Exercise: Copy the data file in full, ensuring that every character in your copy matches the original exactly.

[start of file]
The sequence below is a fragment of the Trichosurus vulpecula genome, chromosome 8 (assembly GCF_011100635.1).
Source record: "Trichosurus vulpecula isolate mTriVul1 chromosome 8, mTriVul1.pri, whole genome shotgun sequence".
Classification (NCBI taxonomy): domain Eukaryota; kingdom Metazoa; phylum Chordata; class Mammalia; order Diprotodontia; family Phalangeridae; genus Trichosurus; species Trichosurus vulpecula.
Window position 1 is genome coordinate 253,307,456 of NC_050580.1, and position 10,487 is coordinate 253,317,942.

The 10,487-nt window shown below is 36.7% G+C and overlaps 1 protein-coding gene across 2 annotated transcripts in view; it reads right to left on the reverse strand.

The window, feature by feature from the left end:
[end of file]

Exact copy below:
The sequence below is a fragment of the Trichosurus vulpecula genome, chromosome 8 (assembly GCF_011100635.1).
Source record: "Trichosurus vulpecula isolate mTriVul1 chromosome 8, mTriVul1.pri, whole genome shotgun sequence".
Classification (NCBI taxonomy): domain Eukaryota; kingdom Metazoa; phylum Chordata; class Mammalia; order Diprotodontia; family Phalangeridae; genus Trichosurus; species Trichosurus vulpecula.
Window position 1 is genome coordinate 253,307,456 of NC_050580.1, and position 10,487 is coordinate 253,317,942.

The 10,487-nt window shown below is 36.7% G+C and overlaps 1 protein-coding gene across 2 annotated transcripts in view; it reads right to left on the reverse strand.

The window, feature by feature from the left end: